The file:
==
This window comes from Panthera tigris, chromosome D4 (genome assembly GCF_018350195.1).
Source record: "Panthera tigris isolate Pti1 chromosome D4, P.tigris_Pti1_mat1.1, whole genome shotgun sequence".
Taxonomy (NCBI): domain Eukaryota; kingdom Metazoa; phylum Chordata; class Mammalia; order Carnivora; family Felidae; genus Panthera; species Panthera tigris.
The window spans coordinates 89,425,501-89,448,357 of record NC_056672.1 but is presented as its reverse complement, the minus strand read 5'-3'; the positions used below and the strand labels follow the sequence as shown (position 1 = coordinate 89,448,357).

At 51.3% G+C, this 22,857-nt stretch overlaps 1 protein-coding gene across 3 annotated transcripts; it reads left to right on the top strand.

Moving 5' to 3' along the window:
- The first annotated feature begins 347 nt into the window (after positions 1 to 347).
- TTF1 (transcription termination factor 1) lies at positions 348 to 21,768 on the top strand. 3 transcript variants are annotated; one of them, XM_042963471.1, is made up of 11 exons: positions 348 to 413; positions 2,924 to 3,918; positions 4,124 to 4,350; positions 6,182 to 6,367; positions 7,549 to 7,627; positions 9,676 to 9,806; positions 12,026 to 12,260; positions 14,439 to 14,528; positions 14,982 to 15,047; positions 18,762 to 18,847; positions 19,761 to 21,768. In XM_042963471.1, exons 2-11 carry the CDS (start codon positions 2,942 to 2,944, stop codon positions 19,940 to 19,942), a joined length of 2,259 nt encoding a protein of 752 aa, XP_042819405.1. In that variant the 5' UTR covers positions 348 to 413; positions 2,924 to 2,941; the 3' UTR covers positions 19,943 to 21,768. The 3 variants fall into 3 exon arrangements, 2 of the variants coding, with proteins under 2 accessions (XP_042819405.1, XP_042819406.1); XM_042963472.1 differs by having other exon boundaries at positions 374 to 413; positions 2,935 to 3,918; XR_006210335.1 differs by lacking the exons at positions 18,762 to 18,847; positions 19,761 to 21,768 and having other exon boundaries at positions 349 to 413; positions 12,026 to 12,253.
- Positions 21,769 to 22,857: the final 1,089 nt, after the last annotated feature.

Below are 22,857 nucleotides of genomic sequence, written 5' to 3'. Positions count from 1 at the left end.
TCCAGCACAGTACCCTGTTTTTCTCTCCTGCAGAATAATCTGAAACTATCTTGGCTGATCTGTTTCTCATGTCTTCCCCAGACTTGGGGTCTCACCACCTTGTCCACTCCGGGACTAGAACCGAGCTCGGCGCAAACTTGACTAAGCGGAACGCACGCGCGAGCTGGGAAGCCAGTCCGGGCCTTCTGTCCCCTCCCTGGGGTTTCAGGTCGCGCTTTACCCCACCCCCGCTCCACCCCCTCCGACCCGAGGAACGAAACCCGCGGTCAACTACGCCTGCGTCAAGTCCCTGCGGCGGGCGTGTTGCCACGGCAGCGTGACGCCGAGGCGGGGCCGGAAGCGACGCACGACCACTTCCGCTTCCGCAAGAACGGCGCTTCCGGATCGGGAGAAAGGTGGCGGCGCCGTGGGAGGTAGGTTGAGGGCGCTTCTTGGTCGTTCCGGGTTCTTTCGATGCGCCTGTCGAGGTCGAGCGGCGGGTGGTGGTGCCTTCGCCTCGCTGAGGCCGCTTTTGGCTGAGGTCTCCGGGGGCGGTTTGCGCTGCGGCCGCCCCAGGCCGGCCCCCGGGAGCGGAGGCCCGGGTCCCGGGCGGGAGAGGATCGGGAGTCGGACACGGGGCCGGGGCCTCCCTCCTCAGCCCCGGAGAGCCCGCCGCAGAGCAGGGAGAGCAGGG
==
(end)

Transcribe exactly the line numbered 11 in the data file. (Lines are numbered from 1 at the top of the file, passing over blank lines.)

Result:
TCCAGCACAGTACCCTGTTTTTCTCTCCTGCAGAATAATCTGAAACTATCTTGGCTGATCTGTTTCTCATGTCTTCCCCAGACTTGGGGTCTCACCACCTTGTCCACTCCGGGACTAGAACCGAGCTCGGCGCAAACTTGACTAAGCGGAACGCACGCGCGAGCTGGGAAGCCAGTCCGGGCCTTCTGTCCCCTCCCTGGGGTTTCAGGTCGCGCTTTACCCCACCCCCGCTCCACCCCCTCCGACCCGAGGAACGAAACCCGCGGTCAACTACGCCTGCGTCAAGTCCCTGCGGCGGGCGTGTTGCCACGGCAGCGTGACGCCGAGGCGGGGCCGGAAGCGACGCACGACCACTTCCGCTTCCGCAAGAACGGCGCTTCCGGATCGGGAGAAAGGTGGCGGCGCCGTGGGAGGTAGGTTGAGGGCGCTTCTTGGTCGTTCCGGGTTCTTTCGATGCGCCTGTCGAGGTCGAGCGGCGGGTGGTGGTGCCTTCGCCTCGCTGAGGCCGCTTTTGGCTGAGGTCTCCGGGGGCGGTTTGCGCTGCGGCCGCCCCAGGCCGGCCCCCGGGAGCGGAGGCCCGGGTCCCGGGCGGGAGAGGATCGGGAGTCGGACACGGGGCCGGGGCCTCCCTCCTCAGCCCCGGAGAGCCCGCCGCAGAGCAGGGAGAGCAGGG